Our program encourages students to be lifelong physical fitness
enthusiasts. We emphasize calisthenics and practice specific
sports skills. In the spring, all fifth grade students will be
participating in the National Physical Fitness Tests. We work
all year to develop the skills, strength and endurance to excel
at this test. Good sportsmanship plays an integral part in the
All students are given the opportunity to participate in either
vocal or instrumental music with a Music Specialist. You may
contact the vocal music instructor, Mrs. Gwen Morones, at:
firstname.lastname@example.org , the strings instructor, Mrs. Dianna Gray,
at: email@example.com and the band instructor, Mrs. Rebecca Venlet
at firstname.lastname@example.org Music teachers provide the entire music
effort and achievement grade for upper grade students.
This year, six highly elaborate art lessons will be provided by
our district art teacher, Mrs. Linda Kayiran. I will be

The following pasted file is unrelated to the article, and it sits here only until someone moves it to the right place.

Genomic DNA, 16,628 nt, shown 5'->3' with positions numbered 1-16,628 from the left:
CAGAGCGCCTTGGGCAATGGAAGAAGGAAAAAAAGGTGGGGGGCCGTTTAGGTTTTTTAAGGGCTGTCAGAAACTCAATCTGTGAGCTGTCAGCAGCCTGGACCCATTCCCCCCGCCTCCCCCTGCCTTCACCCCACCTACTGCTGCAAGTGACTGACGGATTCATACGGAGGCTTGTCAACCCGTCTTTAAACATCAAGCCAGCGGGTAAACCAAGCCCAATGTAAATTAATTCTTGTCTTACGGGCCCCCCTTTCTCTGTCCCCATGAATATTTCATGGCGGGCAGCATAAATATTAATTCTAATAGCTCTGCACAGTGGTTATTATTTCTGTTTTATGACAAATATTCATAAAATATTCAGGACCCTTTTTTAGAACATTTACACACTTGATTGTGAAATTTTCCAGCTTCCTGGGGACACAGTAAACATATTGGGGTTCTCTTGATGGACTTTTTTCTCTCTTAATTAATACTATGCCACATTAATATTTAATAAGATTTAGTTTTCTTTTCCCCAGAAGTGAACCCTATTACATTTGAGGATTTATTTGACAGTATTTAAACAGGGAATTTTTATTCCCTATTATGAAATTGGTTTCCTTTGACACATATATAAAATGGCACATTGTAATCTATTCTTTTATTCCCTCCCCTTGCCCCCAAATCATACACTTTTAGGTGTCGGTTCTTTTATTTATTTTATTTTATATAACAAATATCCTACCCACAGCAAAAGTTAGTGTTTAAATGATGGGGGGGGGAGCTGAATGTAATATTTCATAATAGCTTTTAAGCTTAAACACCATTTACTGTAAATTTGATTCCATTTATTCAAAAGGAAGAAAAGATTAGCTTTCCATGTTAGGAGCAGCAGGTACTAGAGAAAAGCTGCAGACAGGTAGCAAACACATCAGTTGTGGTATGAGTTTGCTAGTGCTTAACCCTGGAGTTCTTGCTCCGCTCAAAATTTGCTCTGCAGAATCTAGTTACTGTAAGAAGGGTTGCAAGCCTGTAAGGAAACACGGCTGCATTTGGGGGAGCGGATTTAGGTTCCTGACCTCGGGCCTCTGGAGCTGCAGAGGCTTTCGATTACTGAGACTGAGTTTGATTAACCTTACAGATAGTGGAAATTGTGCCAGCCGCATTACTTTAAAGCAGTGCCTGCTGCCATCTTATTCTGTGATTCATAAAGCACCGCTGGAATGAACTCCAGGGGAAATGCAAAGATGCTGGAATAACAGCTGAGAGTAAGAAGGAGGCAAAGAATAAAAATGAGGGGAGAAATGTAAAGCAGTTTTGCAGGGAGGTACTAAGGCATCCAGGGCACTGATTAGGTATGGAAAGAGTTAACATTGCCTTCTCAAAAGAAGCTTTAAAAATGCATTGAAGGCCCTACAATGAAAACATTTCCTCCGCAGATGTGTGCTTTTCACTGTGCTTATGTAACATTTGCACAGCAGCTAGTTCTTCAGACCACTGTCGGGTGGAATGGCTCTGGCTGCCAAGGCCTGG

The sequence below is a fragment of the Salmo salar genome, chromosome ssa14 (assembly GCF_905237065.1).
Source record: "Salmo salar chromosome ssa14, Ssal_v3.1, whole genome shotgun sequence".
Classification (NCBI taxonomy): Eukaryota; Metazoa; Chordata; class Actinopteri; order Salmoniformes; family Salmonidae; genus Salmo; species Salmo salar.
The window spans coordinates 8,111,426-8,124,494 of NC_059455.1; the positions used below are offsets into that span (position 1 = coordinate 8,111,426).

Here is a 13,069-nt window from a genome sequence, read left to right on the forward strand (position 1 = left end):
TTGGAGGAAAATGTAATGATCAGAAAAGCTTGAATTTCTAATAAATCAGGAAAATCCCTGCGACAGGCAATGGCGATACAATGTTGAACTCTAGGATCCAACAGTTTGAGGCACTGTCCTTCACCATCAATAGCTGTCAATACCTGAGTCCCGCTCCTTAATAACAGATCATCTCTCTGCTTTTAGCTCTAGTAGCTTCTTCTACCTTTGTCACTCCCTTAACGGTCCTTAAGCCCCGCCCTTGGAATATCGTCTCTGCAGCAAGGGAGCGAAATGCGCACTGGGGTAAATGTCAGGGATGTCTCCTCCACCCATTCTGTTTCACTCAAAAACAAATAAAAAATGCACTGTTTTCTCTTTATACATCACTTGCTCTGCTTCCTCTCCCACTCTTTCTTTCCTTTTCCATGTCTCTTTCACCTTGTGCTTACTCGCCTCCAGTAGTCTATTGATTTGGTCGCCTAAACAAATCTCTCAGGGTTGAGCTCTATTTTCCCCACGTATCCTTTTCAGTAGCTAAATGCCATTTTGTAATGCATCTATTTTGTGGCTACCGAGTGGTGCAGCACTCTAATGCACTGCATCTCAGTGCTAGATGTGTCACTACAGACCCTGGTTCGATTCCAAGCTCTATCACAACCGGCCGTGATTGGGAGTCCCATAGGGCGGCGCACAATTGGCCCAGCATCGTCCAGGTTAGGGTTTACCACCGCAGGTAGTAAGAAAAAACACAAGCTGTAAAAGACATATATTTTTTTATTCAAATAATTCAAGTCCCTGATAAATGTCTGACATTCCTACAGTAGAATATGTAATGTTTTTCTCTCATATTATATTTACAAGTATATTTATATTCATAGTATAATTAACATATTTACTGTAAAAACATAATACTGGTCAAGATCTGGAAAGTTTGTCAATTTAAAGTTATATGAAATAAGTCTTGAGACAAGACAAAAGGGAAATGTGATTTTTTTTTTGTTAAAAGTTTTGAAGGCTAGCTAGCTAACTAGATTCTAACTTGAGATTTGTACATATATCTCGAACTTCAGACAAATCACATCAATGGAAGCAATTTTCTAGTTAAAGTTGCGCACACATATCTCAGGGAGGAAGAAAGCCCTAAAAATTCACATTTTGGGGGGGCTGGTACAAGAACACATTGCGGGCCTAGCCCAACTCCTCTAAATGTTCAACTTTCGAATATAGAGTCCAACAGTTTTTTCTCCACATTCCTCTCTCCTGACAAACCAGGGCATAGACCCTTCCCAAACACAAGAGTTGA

integrating art in other academic areas throughout the year.
We have access to IBM computers in our Pod lab and in a larger
school lab for our weekly computer lessons in which the students
are taught word processing skills.
•Many lessons are expected to be turned in typed and we
encourage students to type most assignments except math.
•Fifth graders participate in a district-wide typing
test. Our school average is 26 WPM by April of each school year.
•Students also have time to complete research for various
reports and projects in our IBM labs; however having the internet
accessible at home is extremely helpful to upper grade students.
•Many tests in upper grade are given on-line in the
computer lab for various subjects such as math, language arts,
health, and science. You will receive a print-out detailing your
child’s success after each test is taken.
The students have the opportunity to go to the library to check
out books for both academic and leisure reading once a week.